Finishing Handwovens is Part of Weaving

Applying the same standards to the finishing as you did to everything else about a project sometimes takes more time than the weaving.

Susan E. Horton Nov 28, 2017 - 4 min read

Finishing Handwovens is Part of Weaving Primary Image

A Cluster of Cavandoli Knots by Rosalie Neilson Caption: Cavandoli knots done on the loom secure this beautiful fringe. Photo credit: George Boe

If you have been weaving for a while, you know that finishing a handwoven project well is as important as the design and actual weaving. Applying the same standards to the finishing as you did to everything else about a project sometimes takes more time than the weaving.

For a professional look on scarves and shawls, I twist the fringe. For table linens with fringe, I hemstitch on the loom and then trim the fringe. I handwash fringed projects, but particularly when the fringe isn't twisted because the yarn will deteriorate with vigorous washing. I alternate between hand-hemming handwoven items such as towels and hemming them on the sewing machine, although lately I am leaning more towards the hand-hemmed look.


Color Gradation Towels by Susan E. Horton, Handwoven March/April 2017. Hemmed by machine but maybe hemmed by hand would have been better? Photo Credit: George Boe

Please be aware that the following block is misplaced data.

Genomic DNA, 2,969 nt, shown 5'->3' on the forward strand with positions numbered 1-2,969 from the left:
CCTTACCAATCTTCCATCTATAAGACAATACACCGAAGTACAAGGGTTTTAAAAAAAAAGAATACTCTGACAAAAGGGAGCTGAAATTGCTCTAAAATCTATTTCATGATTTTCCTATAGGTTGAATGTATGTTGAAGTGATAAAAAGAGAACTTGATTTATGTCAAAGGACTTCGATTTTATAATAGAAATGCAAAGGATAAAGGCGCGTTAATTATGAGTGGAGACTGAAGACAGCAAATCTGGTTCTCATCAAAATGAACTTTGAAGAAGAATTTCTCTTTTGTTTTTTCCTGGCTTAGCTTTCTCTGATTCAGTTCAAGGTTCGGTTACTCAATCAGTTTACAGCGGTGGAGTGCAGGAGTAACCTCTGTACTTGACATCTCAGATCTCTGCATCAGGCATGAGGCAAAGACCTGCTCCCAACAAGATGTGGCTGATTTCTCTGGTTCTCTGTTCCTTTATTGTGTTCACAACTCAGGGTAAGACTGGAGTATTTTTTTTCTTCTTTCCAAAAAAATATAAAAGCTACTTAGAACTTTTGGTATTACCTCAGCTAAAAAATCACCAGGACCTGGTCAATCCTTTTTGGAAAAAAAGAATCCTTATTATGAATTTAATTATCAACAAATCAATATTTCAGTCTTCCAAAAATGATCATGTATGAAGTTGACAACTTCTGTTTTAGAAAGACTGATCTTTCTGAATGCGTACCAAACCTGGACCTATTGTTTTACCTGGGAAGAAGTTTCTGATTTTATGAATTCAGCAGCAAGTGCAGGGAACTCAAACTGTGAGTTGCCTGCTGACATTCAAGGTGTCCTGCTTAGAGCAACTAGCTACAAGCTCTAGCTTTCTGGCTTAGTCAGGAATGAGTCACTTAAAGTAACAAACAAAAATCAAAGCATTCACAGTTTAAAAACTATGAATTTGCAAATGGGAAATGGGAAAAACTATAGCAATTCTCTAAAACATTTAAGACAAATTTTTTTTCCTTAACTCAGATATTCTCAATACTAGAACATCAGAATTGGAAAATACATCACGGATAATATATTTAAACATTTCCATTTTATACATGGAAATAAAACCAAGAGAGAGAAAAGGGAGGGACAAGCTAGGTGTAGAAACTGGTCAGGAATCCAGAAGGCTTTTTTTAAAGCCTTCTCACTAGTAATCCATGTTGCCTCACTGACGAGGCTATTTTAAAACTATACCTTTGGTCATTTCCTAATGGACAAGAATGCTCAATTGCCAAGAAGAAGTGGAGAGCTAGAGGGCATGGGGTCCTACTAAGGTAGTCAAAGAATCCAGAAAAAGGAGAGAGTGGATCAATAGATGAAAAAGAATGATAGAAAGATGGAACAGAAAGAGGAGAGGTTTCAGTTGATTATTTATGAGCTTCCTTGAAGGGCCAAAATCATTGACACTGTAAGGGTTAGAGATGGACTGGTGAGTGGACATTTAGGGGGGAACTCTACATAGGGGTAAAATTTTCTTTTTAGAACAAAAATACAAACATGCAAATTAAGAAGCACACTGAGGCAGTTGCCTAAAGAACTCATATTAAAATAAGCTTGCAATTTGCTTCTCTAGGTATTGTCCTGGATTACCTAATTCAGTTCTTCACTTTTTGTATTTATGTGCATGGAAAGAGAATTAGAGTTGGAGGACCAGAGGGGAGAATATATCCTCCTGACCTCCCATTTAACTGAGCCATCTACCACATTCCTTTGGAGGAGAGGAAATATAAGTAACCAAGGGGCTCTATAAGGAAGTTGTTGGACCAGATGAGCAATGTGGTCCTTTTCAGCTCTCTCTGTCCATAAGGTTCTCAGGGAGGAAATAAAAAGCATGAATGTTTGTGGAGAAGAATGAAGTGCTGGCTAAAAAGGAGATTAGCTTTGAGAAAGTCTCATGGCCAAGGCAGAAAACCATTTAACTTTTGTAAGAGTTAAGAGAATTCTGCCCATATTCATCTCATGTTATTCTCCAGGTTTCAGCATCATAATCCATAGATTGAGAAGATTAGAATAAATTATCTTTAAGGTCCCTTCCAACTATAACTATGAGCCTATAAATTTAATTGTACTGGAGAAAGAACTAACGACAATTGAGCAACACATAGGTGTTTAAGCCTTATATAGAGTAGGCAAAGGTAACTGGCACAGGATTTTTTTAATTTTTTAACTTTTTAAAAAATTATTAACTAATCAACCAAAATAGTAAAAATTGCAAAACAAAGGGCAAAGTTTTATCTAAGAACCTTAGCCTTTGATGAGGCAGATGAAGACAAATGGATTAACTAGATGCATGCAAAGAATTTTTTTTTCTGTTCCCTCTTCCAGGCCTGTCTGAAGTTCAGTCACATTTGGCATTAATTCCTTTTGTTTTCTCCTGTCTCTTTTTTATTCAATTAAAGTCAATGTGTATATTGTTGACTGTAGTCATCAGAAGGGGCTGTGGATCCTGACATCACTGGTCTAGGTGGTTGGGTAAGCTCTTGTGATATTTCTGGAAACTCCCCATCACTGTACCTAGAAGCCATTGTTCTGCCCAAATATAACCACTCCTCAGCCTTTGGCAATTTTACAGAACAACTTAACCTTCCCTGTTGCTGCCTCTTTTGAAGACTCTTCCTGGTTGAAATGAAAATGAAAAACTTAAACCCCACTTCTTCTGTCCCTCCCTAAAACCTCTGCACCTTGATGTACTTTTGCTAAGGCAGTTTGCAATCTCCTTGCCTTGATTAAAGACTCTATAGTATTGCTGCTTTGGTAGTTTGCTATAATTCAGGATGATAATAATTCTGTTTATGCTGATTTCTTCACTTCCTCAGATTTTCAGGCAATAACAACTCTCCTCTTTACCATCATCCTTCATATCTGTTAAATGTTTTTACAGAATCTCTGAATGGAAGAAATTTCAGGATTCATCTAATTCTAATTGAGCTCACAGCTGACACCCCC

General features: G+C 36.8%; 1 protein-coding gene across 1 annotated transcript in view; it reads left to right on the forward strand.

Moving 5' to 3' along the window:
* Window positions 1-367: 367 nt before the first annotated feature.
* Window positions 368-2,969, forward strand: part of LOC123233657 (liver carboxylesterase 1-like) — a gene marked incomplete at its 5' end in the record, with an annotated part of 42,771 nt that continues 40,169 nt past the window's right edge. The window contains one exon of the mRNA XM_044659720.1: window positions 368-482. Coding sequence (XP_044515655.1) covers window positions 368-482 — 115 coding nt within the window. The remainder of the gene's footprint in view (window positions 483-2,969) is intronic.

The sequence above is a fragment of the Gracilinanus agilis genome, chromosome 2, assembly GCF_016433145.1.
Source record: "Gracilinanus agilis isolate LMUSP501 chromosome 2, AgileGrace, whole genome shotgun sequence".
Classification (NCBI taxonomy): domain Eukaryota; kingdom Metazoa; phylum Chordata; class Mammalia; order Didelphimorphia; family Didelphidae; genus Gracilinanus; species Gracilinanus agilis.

A lot of people like fringe on handwoven rugs, but in my house, fringe either gets caught in the vacuum or chewed on by pets, so I finish the ends with hems or twine the warp and then tuck the ends back into the rug.

Over the years, I've made some mistakes and hopefully learned some lessons about weaving and finishing. Here are a few gems:

  1. Cut into the body of a towel when I was trying to trim the hem. This taught me never to work with scissors on my lap.
  2. Got involved in a conversation with a friend while fulling 5 yards of wool fabric. I ended up with thick, lumpy felt. I felt and full on my own now, without distractions.
  3. Pulled 6 warp threads out of a handwoven blanket and replaced them with different colored threads by needle weaving. 80" each! It was worth it. Ok, this was really a design mistake but it does show how final touches can make or break a piece.
  4. Got so excited when finishing a rag rug that I forgot to weave a header to turn under and hem. I had to twist the fringe right at the first pick of rags, and then pick out the header on the other end to make them match.
  5. Wove a beautiful shawl using unknown fibers, washed it and watched it basically deteriorate into a squiggly mess. I could have avoided this whole problem by washing the unknown fibers beforehand.

Many weavers just knot the ends up close to the weaving and trim. If that is your method, I encourage you to try different finishing techniques. The correct finishing technique can make an ordinary weaving into extraordinary, and a wonderful weaving into amazing.

Weave well, Susan